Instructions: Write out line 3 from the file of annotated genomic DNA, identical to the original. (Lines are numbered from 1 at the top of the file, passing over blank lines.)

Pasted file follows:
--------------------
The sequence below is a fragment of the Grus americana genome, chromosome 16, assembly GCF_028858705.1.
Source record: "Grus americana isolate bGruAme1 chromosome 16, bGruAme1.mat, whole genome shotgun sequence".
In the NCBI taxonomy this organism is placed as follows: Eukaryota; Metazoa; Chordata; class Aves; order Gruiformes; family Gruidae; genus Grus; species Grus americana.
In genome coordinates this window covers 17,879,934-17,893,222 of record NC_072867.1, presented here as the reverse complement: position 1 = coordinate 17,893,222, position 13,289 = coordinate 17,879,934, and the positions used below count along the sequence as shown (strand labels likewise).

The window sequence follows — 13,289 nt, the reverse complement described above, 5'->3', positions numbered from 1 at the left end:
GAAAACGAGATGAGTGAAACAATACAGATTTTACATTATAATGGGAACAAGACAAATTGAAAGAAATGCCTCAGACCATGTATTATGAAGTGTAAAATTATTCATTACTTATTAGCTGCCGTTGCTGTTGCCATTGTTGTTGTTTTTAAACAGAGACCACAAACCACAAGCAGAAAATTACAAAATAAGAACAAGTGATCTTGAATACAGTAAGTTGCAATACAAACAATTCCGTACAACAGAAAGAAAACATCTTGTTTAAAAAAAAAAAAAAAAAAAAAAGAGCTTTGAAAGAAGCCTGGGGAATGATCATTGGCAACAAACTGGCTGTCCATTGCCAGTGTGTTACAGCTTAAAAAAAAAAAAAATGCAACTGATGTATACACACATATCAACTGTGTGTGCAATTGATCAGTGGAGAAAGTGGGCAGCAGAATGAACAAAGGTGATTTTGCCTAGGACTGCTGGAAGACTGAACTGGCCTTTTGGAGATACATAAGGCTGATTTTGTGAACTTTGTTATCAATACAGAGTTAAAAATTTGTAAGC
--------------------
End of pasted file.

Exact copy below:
In the NCBI taxonomy this organism is placed as follows: Eukaryota; Metazoa; Chordata; class Aves; order Gruiformes; family Gruidae; genus Grus; species Grus americana.